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I have searched for this online, but am still a bit confused (as I'm sure others will be if they think of something like this). I'd like to preface by saying that this is not for homework and/or profit.

I wanted to create an app that could listen to your microwave as you prepare popcorn. It would work by sounding an alarm when there's a certain time interval between pops (say 5-6 seconds). Again, this is simply a project to keep me occupied - not for a class.

Either way, I'm having trouble trying to figure out how to analyze the audio intake in real-time. That is, I need a way to log the time when a "pop" occurs. So that you guys don't think I didn't do any research into the matter, I've checked out this SO question and have extensively searched the AudioRecord function list.

I'm thinking that I will probably have to do something with one of the versions of read() and then compare the recorded audio every 2 seconds or so to the recorded audio of a "pop" (i.e. if 70% or more of the byte[] audioData array is the same as that of a popping sound, then log the time). Can anyone with Android audio input experience let me know if I'm at least on the right track? This is not a question of me wanting you to code anything for me, but a question as to whether I'm on the correct track, and, if not, which direction I should head instead.

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old topic stackoverflow.com/questions/2257075/… –  subspider Sep 13 '11 at 15:59
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^ I've already referenced that question in my question. My question is more of whether I'm heading in the right direction given my specific needs for real-time audio analysis. –  Vinay Sep 13 '11 at 16:09
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3 Answers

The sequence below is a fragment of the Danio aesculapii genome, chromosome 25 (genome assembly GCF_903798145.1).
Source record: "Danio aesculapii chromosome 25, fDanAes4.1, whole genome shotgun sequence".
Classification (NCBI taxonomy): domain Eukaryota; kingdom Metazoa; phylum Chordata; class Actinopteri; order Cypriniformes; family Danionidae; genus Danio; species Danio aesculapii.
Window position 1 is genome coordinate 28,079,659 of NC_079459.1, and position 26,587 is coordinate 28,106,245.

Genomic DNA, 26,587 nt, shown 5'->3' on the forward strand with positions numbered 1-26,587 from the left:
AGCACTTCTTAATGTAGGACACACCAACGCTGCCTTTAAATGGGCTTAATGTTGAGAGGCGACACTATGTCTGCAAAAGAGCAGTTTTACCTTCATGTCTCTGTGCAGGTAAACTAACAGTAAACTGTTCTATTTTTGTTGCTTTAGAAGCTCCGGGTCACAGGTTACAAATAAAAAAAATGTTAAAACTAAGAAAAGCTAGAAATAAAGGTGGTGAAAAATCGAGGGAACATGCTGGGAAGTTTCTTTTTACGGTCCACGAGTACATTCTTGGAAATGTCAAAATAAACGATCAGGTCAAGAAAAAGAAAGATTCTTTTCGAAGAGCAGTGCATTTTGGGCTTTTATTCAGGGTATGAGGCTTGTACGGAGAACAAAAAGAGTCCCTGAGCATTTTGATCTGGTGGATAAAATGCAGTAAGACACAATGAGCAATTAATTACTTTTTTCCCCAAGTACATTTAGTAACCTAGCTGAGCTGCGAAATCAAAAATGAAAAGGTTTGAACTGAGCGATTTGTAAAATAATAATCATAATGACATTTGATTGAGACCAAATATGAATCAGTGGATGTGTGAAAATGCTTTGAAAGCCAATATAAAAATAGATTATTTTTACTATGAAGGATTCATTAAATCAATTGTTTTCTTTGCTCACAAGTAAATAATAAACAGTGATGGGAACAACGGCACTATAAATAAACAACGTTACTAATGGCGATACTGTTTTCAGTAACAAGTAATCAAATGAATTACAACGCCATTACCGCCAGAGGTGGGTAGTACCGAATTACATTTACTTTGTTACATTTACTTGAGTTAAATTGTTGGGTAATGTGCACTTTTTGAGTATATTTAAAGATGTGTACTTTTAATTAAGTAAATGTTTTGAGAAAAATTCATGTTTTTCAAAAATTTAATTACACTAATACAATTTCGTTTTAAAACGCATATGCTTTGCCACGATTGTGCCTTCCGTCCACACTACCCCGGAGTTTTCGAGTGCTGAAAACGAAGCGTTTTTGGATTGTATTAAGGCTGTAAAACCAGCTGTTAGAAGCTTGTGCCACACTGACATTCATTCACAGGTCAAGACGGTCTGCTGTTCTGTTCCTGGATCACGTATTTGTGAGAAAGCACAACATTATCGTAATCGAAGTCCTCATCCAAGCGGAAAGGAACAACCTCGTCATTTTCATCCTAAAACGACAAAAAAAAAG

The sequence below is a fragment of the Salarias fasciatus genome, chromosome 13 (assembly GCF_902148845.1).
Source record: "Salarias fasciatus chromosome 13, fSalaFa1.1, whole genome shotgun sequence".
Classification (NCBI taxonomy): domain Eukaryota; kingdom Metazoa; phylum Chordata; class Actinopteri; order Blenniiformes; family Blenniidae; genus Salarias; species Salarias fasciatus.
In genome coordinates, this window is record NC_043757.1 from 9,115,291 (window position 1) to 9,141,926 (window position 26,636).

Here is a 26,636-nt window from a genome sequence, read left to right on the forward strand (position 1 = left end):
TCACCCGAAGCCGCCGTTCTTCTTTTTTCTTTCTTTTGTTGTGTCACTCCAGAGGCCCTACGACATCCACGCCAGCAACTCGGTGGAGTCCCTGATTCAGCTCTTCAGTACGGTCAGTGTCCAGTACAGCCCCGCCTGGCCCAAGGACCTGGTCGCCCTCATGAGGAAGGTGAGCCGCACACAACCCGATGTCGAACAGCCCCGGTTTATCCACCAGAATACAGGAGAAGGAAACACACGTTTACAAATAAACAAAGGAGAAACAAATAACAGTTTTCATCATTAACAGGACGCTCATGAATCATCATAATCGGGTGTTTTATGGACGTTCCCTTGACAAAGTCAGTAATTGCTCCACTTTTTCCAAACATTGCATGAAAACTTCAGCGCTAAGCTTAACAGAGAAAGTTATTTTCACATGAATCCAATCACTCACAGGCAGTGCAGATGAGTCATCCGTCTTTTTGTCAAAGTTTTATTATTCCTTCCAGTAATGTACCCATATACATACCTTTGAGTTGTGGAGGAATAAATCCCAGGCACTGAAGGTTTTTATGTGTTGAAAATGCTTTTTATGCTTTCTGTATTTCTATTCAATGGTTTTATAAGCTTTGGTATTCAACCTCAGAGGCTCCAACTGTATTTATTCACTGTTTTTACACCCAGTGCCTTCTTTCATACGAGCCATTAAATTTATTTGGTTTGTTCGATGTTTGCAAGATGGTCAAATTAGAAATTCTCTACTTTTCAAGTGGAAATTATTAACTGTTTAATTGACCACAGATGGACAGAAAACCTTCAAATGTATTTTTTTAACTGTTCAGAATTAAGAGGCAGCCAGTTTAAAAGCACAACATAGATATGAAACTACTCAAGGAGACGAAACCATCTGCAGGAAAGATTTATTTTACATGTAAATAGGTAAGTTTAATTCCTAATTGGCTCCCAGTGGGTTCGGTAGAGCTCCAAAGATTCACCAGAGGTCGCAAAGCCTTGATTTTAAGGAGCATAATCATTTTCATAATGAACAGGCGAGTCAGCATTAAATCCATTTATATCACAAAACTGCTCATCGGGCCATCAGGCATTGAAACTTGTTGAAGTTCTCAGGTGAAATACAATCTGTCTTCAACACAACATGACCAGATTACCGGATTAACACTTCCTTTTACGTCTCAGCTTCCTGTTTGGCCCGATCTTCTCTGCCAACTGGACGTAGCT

up vote 2 down vote accepted

Check out this code (ignore the playback part): Playing back sound coming from microphone in real-time

Basically the idea is that you will have to take the value of each 16-bit sample (which corresponds to the value of the wave at that time). Using the sampling rate, you can calculate the time between peaks in volume. I think that might accomplish what you want.

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Thanks again Andrew. I'll try this out and accept this as an answer if it works out. :-) –  Vinay Sep 14 '11 at 4:06
    
So this was a good direction to start me off on. I'll accept the answer. –  Vinay Sep 16 '11 at 21:44
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I think I have an easier way.

You could use the MediaRecorder 's getMaxAmplitude method.

Anytime your recorder detects a big jump in amplitude, you have detected a corn pop!

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Thanks a ton man! My friend actually suggested the same thing, and I think I'll use it (still haven't finished the app because I've been terribly busy with other school-related stuff). +1 for this answer from me. –  Vinay Oct 5 '11 at 16:11
    
Can you mark my answer as the correct answer? I cant wait to get the app! –  gregm Oct 13 '11 at 14:03
    
gregm, although I will use your method, Andrew has given me a good direction to go (and I will still be using much of his method for live analysis of the audio), and he has answered first. Don't take it personally, I simply don't feel right unchecking his answer as the answer when he answered first. Again, thank you and I'm glad you can't wait for the app (although it really is just for fun/a mini-project), but please don't take it personally. –  Vinay Oct 13 '11 at 16:40
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this may be a bit overkill, but there is a framework from MIT media labs called funf: http://code.google.com/p/funf-open-sensing-framework/
They already created classes for audio input and some analysis (FFT and the like), also saving to files or uploading is implemented as far as I've seen, and they handle most of the sensors available on the phone. You can also get inspired from the code they wrote, which I think is pretty good.

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